The USA Will Never Be Home (Part 1)

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This is the first installment of the story a young Haitian woman’s move to the United States, and her decision to move back home to Haiti. This story and series will be continued as a blog at wongolotounen.blogspot.com (Twitter: @wongolotounen).

 

Peyi Blan An Pa Pou mwen

Part 1

Peyi blan an pa pou mwen, m ap tounen nan peyi m.

“The USA will never be home. I’m going back to my country.” My mother repeated this regularly ever since we first moved here (or should I say, ever since we came and did not go back, like we had originally planned) from Haiti to the States. She would say it to us, my brother and me, when she had to wake up early to go to a job that she hated (she worked as a CNA). She would repeat it when she got home late because the bus was running late, and she had to stand in the cold, especially since, as she put it, “nan peyi m mwen gen 3 machinn k ap manje pousyè ap tann mwen. Back at home, I have 3 cars collecting dust, waiting for me.” She would even mutter it at night right before dozing off during one of her prayers, or after reading more news about police brutality.

Over the years, our responses to my mom’s desire to go back to Haiti have ranged from strong opposition, to reluctance, to acceptance, to indifference. She said it so often, we never had to take it seriously. The initial opposition was due to the fact that we had so recently lost our father. My brother and I could not fathom the idea of her being so far. But we started to reluctantly accept the possibility when we realized how miserable the States really made her, and how happy she always seemed to be after a stay in the Motherland. Haiti made her happy, and by forcing her to stay, we were making her miserable. So the next time she came with a plan of moving back and running her businesses herself, we agreed, we supported. Eventually, she did go back. She stayed for a whole month, but then returned claiming she missed us too much. Things were too different, and life in Haiti without my dad was too hard to handle.

As I mentioned earlier, the move here was not our original plan. My parents and I came for what we believed would be a couple of weeks at most. My father was sick and needed medical care that his doctor suggested he get abroad. Being the typical daddy’s girl, I refused to stay home without my folks. So, in the middle of the school year, my mom spoke to soeur Marie-Rose, the then-principal at College Saint-Louis de Bourdon, and agreed on a school plan of some sort of what I was to study to stay on track and not be left behind when we came back. But we never came back. The first issue we encountered was the lack of health insurance. We could either dish out thousands, paying out of pocket for everything, or get proper support papers that would enable my father to get Medicare. The longer, cheaper route was taken.  What was expected to be a month long trip began to drag on.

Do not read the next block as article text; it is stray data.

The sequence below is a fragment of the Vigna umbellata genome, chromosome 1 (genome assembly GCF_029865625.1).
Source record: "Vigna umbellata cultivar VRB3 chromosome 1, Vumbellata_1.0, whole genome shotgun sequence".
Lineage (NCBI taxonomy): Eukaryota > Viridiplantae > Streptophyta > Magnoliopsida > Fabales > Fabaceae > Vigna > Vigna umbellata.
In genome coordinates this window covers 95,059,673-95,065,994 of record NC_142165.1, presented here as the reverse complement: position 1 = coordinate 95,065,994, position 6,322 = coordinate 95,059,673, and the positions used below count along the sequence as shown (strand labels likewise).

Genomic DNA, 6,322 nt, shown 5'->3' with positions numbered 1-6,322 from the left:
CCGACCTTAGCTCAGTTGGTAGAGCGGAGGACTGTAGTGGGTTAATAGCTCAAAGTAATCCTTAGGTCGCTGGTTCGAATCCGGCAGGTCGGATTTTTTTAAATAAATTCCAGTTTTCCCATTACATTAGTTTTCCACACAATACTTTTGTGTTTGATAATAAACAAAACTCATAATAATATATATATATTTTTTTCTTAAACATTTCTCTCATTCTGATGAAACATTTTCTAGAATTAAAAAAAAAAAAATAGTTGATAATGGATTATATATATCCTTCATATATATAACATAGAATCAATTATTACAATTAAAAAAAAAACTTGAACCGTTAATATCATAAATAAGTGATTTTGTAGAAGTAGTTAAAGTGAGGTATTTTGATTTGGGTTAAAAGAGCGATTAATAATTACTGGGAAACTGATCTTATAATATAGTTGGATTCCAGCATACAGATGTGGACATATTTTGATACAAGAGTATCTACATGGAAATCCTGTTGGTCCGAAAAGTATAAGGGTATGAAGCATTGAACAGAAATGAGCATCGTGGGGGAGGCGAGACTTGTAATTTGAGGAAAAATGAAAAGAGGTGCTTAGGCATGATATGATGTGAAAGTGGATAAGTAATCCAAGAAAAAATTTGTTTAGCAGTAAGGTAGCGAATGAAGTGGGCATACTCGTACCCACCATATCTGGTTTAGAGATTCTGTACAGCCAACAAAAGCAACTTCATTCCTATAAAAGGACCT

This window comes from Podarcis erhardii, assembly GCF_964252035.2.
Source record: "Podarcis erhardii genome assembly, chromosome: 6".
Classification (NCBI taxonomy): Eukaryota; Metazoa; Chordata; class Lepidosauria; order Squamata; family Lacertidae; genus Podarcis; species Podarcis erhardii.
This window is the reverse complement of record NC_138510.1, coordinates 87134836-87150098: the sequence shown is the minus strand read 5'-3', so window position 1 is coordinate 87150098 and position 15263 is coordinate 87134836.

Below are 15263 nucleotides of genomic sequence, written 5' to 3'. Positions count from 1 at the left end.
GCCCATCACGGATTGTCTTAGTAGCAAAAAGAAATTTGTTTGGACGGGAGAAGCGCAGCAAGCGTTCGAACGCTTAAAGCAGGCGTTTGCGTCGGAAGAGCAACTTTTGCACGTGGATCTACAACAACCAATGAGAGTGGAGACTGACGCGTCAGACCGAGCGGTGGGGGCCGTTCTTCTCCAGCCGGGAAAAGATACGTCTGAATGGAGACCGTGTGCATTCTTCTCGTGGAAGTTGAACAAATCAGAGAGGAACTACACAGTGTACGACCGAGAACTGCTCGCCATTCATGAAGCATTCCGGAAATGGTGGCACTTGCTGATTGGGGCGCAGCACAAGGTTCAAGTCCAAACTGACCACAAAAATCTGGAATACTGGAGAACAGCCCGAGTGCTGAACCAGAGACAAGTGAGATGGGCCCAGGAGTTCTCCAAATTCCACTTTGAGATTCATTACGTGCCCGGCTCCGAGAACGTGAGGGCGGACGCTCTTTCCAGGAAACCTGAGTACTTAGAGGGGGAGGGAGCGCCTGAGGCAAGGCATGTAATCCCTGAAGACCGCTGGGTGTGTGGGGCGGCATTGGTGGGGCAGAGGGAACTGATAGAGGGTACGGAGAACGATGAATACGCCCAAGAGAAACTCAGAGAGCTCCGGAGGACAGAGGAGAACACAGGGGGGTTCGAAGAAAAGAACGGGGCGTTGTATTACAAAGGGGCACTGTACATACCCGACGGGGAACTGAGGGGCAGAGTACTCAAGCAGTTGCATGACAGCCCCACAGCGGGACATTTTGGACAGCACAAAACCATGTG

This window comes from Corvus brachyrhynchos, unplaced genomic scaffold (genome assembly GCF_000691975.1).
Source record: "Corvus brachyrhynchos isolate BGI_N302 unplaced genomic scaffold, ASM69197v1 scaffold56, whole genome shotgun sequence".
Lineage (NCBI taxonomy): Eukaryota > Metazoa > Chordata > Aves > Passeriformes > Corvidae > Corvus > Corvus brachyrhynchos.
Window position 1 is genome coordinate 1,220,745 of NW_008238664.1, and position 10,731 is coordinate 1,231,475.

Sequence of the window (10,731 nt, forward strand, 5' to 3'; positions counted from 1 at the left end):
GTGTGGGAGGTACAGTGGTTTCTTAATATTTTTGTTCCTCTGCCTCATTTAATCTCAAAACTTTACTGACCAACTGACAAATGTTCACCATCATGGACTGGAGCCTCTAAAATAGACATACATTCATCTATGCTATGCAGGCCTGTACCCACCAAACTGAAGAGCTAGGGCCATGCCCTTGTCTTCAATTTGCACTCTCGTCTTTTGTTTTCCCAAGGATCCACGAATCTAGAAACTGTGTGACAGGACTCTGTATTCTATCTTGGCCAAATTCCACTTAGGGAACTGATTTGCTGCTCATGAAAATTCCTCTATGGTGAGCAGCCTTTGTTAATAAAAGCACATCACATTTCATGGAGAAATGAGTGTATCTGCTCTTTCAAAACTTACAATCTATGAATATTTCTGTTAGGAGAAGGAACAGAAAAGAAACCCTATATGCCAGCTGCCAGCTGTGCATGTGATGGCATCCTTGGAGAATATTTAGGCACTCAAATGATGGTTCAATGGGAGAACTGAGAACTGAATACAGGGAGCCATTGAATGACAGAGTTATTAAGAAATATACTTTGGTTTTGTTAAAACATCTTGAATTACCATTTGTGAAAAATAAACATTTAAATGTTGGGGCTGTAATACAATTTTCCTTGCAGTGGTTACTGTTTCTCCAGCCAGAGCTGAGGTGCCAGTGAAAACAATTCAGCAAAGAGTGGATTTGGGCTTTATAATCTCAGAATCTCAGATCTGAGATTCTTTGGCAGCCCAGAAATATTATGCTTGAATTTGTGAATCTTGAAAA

The next thing I knew, I was attending school in America. The culture shock was overwhelming, but I tried to take it like a champ. My mom and dad had enough to worry about. The extrovert that I once was gave place to the worst type of introvert ever. I became the type that hid behind books, and I refused to make any new friends because, after all, this was only temporary. I already had my friends that I would IM with practically every day after school. My dad’s illness became somewhat stable, and the doctors could not find any reason to have the surgery. So we decided it was time to go back home. I was ecstatic! Finally!

The very night we decided to finally go back to Haiti, my dad got a nosebleed and was rushed to the hospital. The same type of nosebleed he got so often when we were in Haiti. The same alarming nose bleed that led to the discovery of a tumor in his brain. The same nosebleed that had stopped as soon as we got to New York. Yes, that nosebleed was back. THAT nosebleed made us cancel our trip back home. That nosebleed got my father operated on at Kings County hospital, the same hospital where he would die less than a week after what the doctors called a “successful operation.”

These are all the things I lay in bed thinking about six years after our so called move to America, after finishing high school, getting a college degree and gathering years of professional experience. Thinking about what I had accomplished despite my forced move and my dislike of peyi blan an I finally made the decision that had been lurking in the back of my mind for years. I finally admitted it to myself, and unlike my mom, I really meant it: Peyi blan an pa pou mwen, map tounen nan peyi m!

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